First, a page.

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Help me choose components for my nude dipole build
Help me choose components for my nude dipole build
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Old 2nd July 2019, 01:54 PM   #21
CharlieLaub is offline CharlieLaub  United States
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Quote:
Originally Posted by StabMe View Post
The upper part of the response changes, yes, but not the low end extension.

Am i missing something? Any other better way to model H-Frame?
Just a guess here because I am not a user of Horn Response, but is the program just sticking in a straight line below where it is displacement limited? Can you reduce the power input (substantially, because who is going to be using the system at 120db???) since this might push the displacement limited region down in frequency.

I use a measure+model approach to low frequency H-frame modeling:
  • I build the H-frame (even using thin board) to the final dimensions (internal dimensions of the H-frame the same as planning final build).
  • Next, I measure the nearfield response at the midpoint of the front opening, in the plane of edge of the opening. I save this as a minimum phase FRD file (via ARTA). That's it for the measurement part.
    `
    I then use the measured data to do some modeling of the far-field response:
    ,
  • I set up my ACD modeling progam (Excel based) as a set of two driver responses (front, rear) plus the system response (front + rear).
  • I import the FRD file into both the front and rear worksheets.
  • In the worksheet for the rear output, I set the polarity to "reversed' since it is the opposite phase as the front output but we are using the FRD data set collected at the front, which does not capture the phase inversion.
  • In the worksheet for the rear output, I set the delay to a value, D, having an equivalent distance (distance in meters=D*c, where c=345m/s, D in seconds) equal to the total front-to-back length of the H-frame. This is the relative delay of the rear output compared to the front. I want to model the response in front of the front opening, on axis, and away from the front by some distance (e.g. the listening position is 3m in front of the front opening.
  • I need to take into account the fact that the rear output has to travel farther to the listening location, and will therefore be lower in SPL, compared to the front output at the listening location. You can calculate the SPL level for two distances using the online calculator on this web page:
    Sound level distance damping decibel dB damping calculation calculator change distance versus sound level apps reduction drop dissipation SPL sound transmission loss free field loss sound and distance - decrease drop fall sound over distance versus d
    After determining the attenuation for the rear output relative to the front output at the listening position, I set the gain for the rear opening to this value.
With the system now properly described in the modeling program the system response (front+rear) is an accurate model of the low frequency (e.g. <300Hz or so) response from the H-frame including any internal resonances at the listening position and including the actual response of the driver in the cabinet. Since the driver will experience some increased air loading by the H-frame, especially if it is "deep", it is not easily modeled in and of itself and I prefer the measurement-based modeling. The ACD spreadsheets are just computing the "in-air" summation of the front and rear waves, taking into account the propagation thru air, polarity of the sources, etc. I like to use ACD because I know exactly what is going on inside it, unlike the "black box" presented by some modeling programs...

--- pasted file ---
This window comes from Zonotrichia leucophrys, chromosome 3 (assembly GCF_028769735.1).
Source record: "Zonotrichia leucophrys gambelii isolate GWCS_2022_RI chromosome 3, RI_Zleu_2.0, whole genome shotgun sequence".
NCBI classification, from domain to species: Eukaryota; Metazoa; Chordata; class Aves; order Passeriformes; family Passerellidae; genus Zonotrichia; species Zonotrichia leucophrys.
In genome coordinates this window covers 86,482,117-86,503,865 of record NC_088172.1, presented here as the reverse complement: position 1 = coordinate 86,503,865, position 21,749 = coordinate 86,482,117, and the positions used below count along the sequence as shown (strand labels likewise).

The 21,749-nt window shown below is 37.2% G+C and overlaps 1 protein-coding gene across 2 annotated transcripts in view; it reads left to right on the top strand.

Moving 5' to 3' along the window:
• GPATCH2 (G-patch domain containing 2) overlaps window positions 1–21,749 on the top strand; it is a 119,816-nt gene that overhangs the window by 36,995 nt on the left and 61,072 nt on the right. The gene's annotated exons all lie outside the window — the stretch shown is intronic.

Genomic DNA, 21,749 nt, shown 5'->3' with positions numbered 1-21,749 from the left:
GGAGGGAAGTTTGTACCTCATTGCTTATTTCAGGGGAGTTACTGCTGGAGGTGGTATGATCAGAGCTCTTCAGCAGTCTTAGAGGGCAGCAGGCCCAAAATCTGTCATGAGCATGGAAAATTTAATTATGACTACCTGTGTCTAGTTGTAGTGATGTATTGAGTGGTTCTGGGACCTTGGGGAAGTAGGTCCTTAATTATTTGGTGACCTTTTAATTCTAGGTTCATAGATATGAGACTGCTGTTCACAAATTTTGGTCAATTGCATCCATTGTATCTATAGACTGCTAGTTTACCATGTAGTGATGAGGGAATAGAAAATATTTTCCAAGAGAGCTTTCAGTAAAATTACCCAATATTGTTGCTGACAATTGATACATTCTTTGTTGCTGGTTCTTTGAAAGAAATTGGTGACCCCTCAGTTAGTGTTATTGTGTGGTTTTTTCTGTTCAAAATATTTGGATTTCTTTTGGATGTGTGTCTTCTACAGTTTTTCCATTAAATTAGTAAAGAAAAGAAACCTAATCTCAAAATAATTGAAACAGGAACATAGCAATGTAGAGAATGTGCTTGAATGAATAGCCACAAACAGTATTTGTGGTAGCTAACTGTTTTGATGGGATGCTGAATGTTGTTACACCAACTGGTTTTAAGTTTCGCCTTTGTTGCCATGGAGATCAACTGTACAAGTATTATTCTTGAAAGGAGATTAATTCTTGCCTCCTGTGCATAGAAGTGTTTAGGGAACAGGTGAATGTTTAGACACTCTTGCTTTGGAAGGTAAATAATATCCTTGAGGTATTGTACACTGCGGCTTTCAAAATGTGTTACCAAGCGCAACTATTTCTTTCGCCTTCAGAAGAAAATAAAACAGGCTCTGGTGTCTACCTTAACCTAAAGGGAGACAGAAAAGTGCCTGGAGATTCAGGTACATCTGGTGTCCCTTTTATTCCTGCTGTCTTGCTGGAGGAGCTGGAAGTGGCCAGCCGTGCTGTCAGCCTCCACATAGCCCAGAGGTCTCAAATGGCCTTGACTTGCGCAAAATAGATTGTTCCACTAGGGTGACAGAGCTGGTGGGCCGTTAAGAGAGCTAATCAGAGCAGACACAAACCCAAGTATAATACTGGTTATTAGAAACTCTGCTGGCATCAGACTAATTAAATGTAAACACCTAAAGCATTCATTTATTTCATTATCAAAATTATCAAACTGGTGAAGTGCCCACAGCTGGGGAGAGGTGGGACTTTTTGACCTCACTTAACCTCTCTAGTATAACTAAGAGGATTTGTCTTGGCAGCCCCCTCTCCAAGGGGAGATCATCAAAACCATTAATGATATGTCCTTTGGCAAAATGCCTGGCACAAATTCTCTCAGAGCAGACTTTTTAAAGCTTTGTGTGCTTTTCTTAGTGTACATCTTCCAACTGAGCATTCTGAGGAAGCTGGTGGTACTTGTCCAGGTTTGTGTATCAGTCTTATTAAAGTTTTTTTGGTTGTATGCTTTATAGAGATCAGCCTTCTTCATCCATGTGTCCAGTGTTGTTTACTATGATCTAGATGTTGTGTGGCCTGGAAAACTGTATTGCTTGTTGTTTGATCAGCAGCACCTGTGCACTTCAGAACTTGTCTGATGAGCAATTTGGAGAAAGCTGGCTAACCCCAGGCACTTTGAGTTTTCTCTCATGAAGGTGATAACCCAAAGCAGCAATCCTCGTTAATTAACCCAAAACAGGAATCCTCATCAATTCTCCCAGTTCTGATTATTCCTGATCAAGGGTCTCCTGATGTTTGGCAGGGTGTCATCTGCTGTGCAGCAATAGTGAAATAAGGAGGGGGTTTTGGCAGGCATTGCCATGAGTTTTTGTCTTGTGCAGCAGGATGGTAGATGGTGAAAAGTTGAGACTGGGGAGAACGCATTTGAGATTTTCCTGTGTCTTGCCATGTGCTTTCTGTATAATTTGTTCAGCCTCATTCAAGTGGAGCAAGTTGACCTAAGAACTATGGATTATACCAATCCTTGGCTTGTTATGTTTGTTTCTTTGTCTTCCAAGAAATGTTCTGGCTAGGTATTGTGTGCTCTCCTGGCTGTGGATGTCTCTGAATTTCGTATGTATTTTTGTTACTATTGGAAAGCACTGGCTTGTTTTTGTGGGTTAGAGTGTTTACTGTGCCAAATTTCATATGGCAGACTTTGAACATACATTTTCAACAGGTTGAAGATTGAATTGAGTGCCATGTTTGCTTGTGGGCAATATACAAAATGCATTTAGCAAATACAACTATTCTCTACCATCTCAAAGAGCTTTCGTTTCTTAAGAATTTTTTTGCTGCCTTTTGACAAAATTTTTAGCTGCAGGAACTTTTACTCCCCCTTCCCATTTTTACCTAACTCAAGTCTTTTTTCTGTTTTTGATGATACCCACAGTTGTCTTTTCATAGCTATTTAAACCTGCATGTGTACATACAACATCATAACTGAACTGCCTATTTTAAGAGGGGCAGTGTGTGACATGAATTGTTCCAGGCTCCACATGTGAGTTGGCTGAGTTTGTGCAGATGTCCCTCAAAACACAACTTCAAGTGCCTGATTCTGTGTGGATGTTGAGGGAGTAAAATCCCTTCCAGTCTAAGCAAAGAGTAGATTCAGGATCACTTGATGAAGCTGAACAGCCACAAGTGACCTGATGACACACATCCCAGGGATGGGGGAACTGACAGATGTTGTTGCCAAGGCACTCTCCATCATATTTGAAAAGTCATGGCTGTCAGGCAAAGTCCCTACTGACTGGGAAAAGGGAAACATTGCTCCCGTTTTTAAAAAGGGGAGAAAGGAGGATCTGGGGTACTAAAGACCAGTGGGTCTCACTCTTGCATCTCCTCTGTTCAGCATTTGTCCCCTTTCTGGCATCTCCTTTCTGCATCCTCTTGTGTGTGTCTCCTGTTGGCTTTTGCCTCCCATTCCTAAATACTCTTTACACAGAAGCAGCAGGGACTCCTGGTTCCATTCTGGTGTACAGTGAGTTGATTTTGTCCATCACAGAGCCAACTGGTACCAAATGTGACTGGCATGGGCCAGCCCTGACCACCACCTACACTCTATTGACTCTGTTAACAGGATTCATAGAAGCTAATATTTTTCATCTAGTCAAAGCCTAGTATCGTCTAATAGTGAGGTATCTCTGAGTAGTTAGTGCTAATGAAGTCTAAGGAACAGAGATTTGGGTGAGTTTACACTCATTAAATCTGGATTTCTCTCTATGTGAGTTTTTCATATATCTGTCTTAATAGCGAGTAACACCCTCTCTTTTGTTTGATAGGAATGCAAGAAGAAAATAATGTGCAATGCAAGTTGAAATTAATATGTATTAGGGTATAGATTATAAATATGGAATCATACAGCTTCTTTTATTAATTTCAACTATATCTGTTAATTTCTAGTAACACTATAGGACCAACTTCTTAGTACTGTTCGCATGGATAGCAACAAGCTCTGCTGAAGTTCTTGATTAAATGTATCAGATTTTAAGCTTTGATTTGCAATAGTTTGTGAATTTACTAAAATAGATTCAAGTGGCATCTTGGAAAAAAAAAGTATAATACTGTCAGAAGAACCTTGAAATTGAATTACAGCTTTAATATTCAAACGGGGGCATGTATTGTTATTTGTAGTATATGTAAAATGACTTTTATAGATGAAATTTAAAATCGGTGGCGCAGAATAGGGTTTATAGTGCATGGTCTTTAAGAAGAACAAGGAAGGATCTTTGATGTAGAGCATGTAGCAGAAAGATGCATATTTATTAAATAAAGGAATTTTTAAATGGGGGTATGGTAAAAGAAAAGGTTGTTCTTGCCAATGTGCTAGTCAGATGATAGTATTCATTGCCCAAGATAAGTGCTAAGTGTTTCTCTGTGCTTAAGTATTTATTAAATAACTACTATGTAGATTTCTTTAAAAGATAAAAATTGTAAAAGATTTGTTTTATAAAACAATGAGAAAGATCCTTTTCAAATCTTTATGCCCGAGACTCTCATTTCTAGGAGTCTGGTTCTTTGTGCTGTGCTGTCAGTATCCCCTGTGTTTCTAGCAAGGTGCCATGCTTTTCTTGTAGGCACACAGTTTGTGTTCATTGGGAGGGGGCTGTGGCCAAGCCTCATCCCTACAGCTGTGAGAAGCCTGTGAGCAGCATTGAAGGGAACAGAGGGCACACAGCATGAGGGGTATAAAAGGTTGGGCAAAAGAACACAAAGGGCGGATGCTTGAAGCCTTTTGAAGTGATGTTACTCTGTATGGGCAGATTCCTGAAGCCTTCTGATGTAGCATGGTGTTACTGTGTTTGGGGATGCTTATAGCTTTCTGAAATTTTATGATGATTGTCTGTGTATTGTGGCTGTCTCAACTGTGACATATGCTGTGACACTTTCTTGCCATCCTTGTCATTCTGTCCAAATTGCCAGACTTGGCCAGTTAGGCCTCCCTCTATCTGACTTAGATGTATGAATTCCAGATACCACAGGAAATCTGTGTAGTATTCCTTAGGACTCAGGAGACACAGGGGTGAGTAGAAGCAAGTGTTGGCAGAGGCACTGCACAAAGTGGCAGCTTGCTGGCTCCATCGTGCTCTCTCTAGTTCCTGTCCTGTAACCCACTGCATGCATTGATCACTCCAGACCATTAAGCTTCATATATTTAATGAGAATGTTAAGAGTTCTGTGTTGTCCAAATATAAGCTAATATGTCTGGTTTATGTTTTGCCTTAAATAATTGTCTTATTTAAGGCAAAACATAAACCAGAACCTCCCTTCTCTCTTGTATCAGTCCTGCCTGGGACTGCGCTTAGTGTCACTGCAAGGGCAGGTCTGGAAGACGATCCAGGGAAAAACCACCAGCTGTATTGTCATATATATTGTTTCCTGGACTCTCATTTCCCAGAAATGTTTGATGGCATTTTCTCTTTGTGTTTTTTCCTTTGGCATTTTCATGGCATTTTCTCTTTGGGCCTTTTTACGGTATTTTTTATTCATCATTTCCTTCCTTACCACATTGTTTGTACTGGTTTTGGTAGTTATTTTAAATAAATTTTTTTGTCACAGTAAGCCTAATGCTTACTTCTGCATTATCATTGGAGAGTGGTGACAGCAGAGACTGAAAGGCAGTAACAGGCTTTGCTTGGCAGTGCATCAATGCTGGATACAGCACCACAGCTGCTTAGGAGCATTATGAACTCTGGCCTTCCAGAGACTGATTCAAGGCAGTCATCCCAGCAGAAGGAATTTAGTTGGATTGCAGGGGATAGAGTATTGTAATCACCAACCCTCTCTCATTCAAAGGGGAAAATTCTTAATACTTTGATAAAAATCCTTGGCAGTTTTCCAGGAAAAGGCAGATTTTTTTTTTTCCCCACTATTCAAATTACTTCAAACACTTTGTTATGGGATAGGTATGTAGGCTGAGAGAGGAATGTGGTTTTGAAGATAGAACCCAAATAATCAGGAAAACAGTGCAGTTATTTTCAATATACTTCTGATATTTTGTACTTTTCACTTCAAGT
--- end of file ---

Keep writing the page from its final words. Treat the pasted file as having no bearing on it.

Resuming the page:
So, what does the H-frame response at the listening position typically look like? Most of the time you will not see the "classic" dipole response. The 6dB/oct slope region below the "dipole peak" is usually steeper because the drooping response of the driver adds on top of it. The dipole peak is often much broader because the line resonance of the H-frame is also appearing in this general region of the response. The first null above the dipole peak may not be all that well formed, probably because of the rear wave attenuation. This depends on the listening position.

You can model other locations/listening positions by adjusting the relative delay and amplitude of the front and rear output accordingly.

One interesting aspect of this approach is that you can see how a listening position that is close to the front opening of a large H-frame will have "boosted" bass output compared to a far-field location. This is due to the relative SPLs of the front and rear wave. When you are close to one source and farther from another, the closer source is relatively louder. You will get less low frequency cancellation as a result.
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Old 2nd July 2019, 02:11 PM   #22
Juhazi is offline Juhazi  Finland
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H-frame is basically just a way to make the (open) baffle smaller. Dimension from the center of the driver to the edge is what counts. In a H or U-frame you can't reliably count or estimate this radius/distance, and the frame is not a tube with constant diameter normally...

DIY-dipole-1

I have no idea how Hornresp works, and should be "informed", but if I remember correctly it supposes that the driver has ruler-flat response.

Nearfield responses don't show dipole effect, you must measure at minimum distance of 2x baffle diameter to get reliable low freq result. Does someone know where Hornresp's virtual mic is located?
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Old 2nd July 2019, 04:50 PM   #23
StabMe is offline StabMe
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Charlie,

Thanks for the detailed how-to. Those spreadsheets - are they available for download?

Juhazi,

From what i remember, virtual microphone is placed at 1 meter distance.

Here is a good quote from the Hornresp thread:
Quote:
Pressures are calculated at a point 1 metre from the centre of each of the two sound power sources, taking into account the solid radiation angle. The resultant combined pressure is then determined, taking into account the differences in level and volume velocity phase of each source, and the acoustic path length between the two sources as specified by the user. The resultant combined pressure is then converted to SPL.